“The pandemic has put immense strain on health systems across the South-East Asia Region. The previous disease outbreaks have shown that disruption to essential services caused by an outbreak can be more deadly than the outbreak itself. We must fast track efforts and do all we can to avoid that happening, while continuing efforts to break covid-19 transmission chains,” said Dr Poonam Khetrapal Singh, Regional Director WHO South-East Asia Region, in a statement on Thursday.
Since the outbreak of covid-19, repurposing of health workers, cancellation of elective care, closure of outpatient services, insufficient personal protective equipment, and changes in treatment policy have significantly impacted delivery of essential services.
Additionally, changes in health-seeking behavior, constrained physical access and financial hardship have also limited service uptake.
Countries in the Region have been developing and implementing innovative ways to overcome these challenges - leveraging the potential of telemedicine; developing novel supply chains and medicine dispensary options; and better engaging the private sector and communities.
WHO issued guidance on maintaining essential health services in March and its update in June as a core part of the pandemic response which has been a critical part of the Region’s covid-19 response.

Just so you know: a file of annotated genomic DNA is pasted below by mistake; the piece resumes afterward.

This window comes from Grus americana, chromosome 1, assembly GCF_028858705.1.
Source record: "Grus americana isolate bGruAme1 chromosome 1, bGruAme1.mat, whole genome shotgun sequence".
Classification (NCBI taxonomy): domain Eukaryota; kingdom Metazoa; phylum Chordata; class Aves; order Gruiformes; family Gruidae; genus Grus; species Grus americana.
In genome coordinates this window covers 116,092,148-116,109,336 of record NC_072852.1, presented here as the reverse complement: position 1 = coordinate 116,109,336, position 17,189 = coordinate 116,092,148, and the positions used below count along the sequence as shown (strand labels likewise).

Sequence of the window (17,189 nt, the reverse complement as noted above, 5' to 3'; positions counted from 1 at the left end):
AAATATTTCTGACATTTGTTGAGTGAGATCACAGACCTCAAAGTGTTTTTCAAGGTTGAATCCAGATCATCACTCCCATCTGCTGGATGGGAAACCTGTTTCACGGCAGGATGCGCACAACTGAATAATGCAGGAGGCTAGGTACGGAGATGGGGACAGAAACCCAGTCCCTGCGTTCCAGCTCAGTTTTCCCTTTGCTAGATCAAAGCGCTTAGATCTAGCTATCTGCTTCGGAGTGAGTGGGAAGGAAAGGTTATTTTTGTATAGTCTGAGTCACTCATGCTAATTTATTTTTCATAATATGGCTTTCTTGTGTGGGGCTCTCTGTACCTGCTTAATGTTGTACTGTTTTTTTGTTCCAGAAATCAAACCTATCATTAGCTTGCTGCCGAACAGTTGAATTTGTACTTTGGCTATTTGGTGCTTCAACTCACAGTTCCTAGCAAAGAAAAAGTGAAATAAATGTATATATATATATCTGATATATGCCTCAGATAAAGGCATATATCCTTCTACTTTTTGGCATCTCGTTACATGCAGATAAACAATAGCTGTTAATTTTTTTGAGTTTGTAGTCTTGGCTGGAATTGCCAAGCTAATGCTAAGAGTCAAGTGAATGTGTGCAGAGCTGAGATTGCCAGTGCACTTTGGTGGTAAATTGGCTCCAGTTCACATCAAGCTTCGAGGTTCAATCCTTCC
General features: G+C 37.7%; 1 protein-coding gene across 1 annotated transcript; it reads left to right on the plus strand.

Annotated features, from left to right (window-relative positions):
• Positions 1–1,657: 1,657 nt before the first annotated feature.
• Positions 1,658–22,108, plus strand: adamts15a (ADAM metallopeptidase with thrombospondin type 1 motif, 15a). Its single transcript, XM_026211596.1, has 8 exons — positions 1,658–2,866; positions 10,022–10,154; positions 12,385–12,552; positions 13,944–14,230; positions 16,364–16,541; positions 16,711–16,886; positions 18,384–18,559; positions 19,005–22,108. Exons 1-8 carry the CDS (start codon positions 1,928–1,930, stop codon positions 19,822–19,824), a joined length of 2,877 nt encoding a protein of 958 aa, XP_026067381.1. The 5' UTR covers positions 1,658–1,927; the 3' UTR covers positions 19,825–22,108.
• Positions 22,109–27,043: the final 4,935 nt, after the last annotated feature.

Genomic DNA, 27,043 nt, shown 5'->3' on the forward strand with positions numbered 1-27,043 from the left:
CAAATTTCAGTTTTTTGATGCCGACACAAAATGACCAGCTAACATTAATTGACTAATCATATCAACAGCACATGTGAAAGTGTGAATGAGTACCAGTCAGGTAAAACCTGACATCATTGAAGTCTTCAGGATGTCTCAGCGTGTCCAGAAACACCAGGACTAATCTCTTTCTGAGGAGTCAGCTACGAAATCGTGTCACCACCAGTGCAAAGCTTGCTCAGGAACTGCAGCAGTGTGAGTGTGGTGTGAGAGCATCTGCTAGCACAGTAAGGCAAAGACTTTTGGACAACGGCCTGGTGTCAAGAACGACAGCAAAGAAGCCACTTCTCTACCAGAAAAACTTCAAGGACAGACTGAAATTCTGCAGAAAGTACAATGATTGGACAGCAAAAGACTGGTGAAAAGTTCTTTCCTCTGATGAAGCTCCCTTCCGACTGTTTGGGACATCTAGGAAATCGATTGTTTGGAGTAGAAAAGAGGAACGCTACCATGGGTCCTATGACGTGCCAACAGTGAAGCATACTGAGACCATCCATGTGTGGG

“We must strengthen our evidence and knowledge base on how essential services can be maintained. We must continue to innovate, accelerate our efforts to sustain our gains while sharing our experiences and learnings and adapting policies to suit local contexts and transmission scenarios,” she said.
“We must act with speed and scale to restore and maintain essential health services to protect our many gains in the Region. In the past few years, Member countries have been driving substantive and conclusive gains in health and well being in line with flagship priority programmes in the Region,” she said.
A rapid assessment of 25 essential services carried out by WHO in May showed significant disruptions to essential health services across the world, including WHO South-East Asia Region.
Routine immunization and supplementary measles and rubella campaigns were disrupted in eight of the Region’s 11 countries.
Both outpatient and in-patient services for non-communication diseases such as diabetes, high blood pressure, heart diseases, cancer etc, have been greatly affected.
The most affected service has been mental health, which is so critical in these difficult times.
In addition, Health system pressures, reduced service utilization, damaged supply chains and the potential for reductions in health spending could inhibit progress towards universal health coverage and weaken the battle against antimicrobial resistance (AMR).
If case detection for tuberculosis drops by 50 percent over a period of three months, the region could return to 2012 levels.